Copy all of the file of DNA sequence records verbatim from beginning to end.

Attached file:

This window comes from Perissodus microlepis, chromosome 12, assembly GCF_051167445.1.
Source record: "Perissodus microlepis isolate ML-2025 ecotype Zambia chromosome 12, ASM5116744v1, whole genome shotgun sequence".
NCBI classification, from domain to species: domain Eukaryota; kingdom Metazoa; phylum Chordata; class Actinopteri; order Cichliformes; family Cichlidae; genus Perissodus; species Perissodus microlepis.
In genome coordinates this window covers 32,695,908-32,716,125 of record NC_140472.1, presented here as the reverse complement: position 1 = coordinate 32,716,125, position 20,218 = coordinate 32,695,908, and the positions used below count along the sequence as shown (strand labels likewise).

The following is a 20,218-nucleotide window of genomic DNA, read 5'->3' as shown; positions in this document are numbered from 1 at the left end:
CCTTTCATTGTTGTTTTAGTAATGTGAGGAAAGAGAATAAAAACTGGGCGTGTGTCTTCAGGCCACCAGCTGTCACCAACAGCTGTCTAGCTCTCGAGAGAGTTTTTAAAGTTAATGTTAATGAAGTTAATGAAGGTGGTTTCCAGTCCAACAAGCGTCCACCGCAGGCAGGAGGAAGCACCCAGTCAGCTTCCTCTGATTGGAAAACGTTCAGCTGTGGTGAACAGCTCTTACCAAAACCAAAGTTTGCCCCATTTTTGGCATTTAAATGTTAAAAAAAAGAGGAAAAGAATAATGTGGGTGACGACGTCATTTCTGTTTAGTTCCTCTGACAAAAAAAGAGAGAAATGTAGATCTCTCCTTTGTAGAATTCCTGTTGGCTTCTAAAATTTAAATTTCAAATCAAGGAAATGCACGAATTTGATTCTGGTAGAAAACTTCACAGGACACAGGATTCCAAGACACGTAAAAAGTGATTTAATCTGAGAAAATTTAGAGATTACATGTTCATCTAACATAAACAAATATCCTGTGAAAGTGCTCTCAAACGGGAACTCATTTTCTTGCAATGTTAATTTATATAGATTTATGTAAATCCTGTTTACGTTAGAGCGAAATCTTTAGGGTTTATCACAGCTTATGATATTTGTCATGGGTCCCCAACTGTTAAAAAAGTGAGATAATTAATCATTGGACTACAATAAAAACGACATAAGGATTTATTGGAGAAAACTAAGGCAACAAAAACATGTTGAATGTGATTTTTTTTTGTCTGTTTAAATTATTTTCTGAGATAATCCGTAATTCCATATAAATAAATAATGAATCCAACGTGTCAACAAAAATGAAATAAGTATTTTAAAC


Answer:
This window comes from Perissodus microlepis, chromosome 12, assembly GCF_051167445.1.
Source record: "Perissodus microlepis isolate ML-2025 ecotype Zambia chromosome 12, ASM5116744v1, whole genome shotgun sequence".
NCBI classification, from domain to species: domain Eukaryota; kingdom Metazoa; phylum Chordata; class Actinopteri; order Cichliformes; family Cichlidae; genus Perissodus; species Perissodus microlepis.
In genome coordinates this window covers 32,695,908-32,716,125 of record NC_140472.1, presented here as the reverse complement: position 1 = coordinate 32,716,125, position 20,218 = coordinate 32,695,908, and the positions used below count along the sequence as shown (strand labels likewise).

The following is a 20,218-nucleotide window of genomic DNA, read 5'->3' as shown; positions in this document are numbered from 1 at the left end:
CCTTTCATTGTTGTTTTAGTAATGTGAGGAAAGAGAATAAAAACTGGGCGTGTGTCTTCAGGCCACCAGCTGTCACCAACAGCTGTCTAGCTCTCGAGAGAGTTTTTAAAGTTAATGTTAATGAAGTTAATGAAGGTGGTTTCCAGTCCAACAAGCGTCCACCGCAGGCAGGAGGAAGCACCCAGTCAGCTTCCTCTGATTGGAAAACGTTCAGCTGTGGTGAACAGCTCTTACCAAAACCAAAGTTTGCCCCATTTTTGGCATTTAAATGTTAAAAAAAAGAGGAAAAGAATAATGTGGGTGACGACGTCATTTCTGTTTAGTTCCTCTGACAAAAAAAGAGAGAAATGTAGATCTCTCCTTTGTAGAATTCCTGTTGGCTTCTAAAATTTAAATTTCAAATCAAGGAAATGCACGAATTTGATTCTGGTAGAAAACTTCACAGGACACAGGATTCCAAGACACGTAAAAAGTGATTTAATCTGAGAAAATTTAGAGATTACATGTTCATCTAACATAAACAAATATCCTGTGAAAGTGCTCTCAAACGGGAACTCATTTTCTTGCAATGTTAATTTATATAGATTTATGTAAATCCTGTTTACGTTAGAGCGAAATCTTTAGGGTTTATCACAGCTTATGATATTTGTCATGGGTCCCCAACTGTTAAAAAAGTGAGATAATTAATCATTGGACTACAATAAAAACGACATAAGGATTTATTGGAGAAAACTAAGGCAACAAAAACATGTTGAATGTGATTTTTTTTTGTCTGTTTAAATTATTTTCTGAGATAATCCGTAATTCCATATAAATAAATAATGAATCCAACGTGTCAACAAAAATGAAATAAGTATTTTAAAC